new look Saturday night viewing about Easter. This augurs well for the winter months, when most folk become reluctant to move away from home comforts . . . . Highlight during a recent trip to the United States for a Christchurch couple, Mr and Mrs Alex Thompson, was a meeting with Dean Martin during a rehearsal break at the NBC Burbank, California, studios. Their son, Paddy, plays trombone in the orchestra at the Sands Hotel, the Las Vegas nightspot where Dean often sings . . . . 3's sportsteam took New Zealand's test cricket win over India at Lancaster Park rather boringly to heart, showing the, final overs of the game on at least three occasions, the final one being in Friday night's Sports Magazine . . . . Incidentally, local cricket TV commentators have been coming in for some criticism because of an over-abundance of well-worn cliches . . . . Pity a technical fault marred the Dunedin-Christchurch link for the national athletics championships. Saturday afternoon reception was excellent after 4 p.m. when things had been finally sorted out and local athletic followers must have felt frustrated that they had missed earlier events. Dunedin's sports team introduced quite a lot of human interest with brief on-the-spot interviews with some of the competitors . . . . Town and Around here looks as though it will again top the viewing poll. Early editions contained quite a lot of stockpiled material, but producer Des Monaghan is obviously looking for topicality and Brian Edwards is definitely developing into a major interviewing force with no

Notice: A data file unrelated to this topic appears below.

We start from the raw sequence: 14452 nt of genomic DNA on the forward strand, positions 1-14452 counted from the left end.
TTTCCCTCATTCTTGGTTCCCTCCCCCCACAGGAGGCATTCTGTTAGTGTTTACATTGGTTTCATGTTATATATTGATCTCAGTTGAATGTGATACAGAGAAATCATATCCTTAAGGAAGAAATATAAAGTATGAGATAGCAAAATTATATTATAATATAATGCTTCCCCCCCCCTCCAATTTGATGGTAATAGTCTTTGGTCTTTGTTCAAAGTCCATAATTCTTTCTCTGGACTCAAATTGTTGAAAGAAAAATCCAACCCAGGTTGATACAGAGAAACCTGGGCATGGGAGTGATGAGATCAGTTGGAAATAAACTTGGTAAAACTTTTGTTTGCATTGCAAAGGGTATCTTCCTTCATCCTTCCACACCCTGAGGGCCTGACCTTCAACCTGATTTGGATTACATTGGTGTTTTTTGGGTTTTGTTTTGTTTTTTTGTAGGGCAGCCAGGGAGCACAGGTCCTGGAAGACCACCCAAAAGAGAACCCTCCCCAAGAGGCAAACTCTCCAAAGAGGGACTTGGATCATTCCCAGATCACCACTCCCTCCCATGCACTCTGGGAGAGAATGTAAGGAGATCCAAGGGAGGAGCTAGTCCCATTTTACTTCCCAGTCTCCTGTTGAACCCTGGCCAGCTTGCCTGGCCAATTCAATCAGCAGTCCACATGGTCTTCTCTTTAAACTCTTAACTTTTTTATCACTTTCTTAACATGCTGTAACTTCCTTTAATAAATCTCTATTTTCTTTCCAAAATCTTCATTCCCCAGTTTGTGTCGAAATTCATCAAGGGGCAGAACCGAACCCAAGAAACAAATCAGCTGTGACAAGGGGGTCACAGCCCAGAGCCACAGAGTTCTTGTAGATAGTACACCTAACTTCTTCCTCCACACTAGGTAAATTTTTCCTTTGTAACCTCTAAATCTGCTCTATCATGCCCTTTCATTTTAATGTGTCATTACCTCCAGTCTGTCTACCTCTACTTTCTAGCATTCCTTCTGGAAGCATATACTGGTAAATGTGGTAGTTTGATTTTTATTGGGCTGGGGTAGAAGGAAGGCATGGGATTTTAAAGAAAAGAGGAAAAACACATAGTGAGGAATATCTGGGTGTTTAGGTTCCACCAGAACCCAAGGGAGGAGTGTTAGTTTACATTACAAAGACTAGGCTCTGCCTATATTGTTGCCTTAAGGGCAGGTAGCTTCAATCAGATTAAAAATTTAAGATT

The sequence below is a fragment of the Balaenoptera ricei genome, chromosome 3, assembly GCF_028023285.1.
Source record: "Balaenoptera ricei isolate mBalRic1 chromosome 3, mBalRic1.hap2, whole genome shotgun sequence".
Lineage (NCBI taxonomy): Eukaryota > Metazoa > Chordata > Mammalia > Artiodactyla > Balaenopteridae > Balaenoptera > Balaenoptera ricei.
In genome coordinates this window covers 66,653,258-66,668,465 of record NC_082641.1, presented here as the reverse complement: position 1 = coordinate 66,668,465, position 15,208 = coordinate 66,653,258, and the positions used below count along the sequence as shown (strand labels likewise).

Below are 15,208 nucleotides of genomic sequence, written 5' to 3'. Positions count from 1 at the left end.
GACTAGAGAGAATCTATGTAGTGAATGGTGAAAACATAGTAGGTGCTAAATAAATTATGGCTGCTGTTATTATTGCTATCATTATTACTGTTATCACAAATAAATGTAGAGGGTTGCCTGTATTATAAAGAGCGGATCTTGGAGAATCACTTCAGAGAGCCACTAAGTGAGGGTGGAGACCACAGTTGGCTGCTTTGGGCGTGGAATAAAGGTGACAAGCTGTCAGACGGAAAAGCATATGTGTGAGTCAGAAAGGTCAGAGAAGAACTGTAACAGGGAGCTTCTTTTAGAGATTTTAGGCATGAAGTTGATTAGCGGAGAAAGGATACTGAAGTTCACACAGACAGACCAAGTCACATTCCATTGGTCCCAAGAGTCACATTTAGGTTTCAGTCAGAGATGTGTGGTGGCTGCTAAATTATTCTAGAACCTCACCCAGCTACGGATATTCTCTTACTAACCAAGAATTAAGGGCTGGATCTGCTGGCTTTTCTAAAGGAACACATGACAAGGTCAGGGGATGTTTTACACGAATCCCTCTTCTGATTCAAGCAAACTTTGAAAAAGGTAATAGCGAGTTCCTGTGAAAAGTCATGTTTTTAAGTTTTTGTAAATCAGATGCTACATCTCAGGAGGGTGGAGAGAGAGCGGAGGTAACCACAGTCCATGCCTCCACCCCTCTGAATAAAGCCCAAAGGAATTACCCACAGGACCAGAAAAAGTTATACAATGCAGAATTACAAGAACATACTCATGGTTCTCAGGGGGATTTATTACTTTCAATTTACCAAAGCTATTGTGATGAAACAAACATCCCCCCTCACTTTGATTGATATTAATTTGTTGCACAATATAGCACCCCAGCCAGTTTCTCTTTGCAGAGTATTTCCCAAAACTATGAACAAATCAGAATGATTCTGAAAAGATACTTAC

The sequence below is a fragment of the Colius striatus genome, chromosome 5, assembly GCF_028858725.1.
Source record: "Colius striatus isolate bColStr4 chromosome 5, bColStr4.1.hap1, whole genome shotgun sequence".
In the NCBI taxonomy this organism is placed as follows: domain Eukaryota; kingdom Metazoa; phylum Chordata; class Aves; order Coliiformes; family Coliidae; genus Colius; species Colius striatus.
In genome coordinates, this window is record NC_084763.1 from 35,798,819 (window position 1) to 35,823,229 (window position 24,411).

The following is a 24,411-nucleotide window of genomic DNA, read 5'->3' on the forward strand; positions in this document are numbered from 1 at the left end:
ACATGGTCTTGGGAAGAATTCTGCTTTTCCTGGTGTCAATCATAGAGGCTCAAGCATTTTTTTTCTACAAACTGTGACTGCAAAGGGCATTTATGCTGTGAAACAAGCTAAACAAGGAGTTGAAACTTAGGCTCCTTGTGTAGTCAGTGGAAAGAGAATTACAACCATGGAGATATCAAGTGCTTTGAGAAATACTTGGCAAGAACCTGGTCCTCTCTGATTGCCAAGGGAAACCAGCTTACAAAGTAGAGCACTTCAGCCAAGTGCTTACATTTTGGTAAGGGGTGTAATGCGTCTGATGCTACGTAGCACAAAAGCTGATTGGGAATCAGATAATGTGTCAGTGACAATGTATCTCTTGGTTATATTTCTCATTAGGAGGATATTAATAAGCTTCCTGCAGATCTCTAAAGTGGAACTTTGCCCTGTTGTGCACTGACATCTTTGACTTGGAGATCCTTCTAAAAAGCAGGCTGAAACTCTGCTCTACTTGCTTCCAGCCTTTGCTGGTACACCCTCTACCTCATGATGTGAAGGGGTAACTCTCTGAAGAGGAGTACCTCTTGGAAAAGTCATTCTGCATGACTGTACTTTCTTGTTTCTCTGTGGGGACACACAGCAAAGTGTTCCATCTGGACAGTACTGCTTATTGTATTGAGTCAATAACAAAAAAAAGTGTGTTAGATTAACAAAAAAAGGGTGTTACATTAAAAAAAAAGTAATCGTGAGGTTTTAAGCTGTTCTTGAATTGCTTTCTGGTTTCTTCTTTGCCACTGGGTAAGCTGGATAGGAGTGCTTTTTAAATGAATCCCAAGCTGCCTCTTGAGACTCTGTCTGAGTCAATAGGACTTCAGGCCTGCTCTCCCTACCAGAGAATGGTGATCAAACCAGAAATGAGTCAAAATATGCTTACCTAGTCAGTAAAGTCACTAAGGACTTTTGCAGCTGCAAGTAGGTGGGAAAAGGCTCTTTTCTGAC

beg-your-pardons. His interview with The Seekers was first-class, and he brought home the cold, cruel facts of unemployment With a straight-from-the-shoulder confrontation with a young couple who have been chilled by the winds of economic change. Incidentally, this piece brought a stream of job offers for the young man questioned. Seems TV does provide a service . . . . NZBC TV's review of the economy brought to light an often-hidden fact-the NZBC sadly lacks expert commentators and relies almost wholly on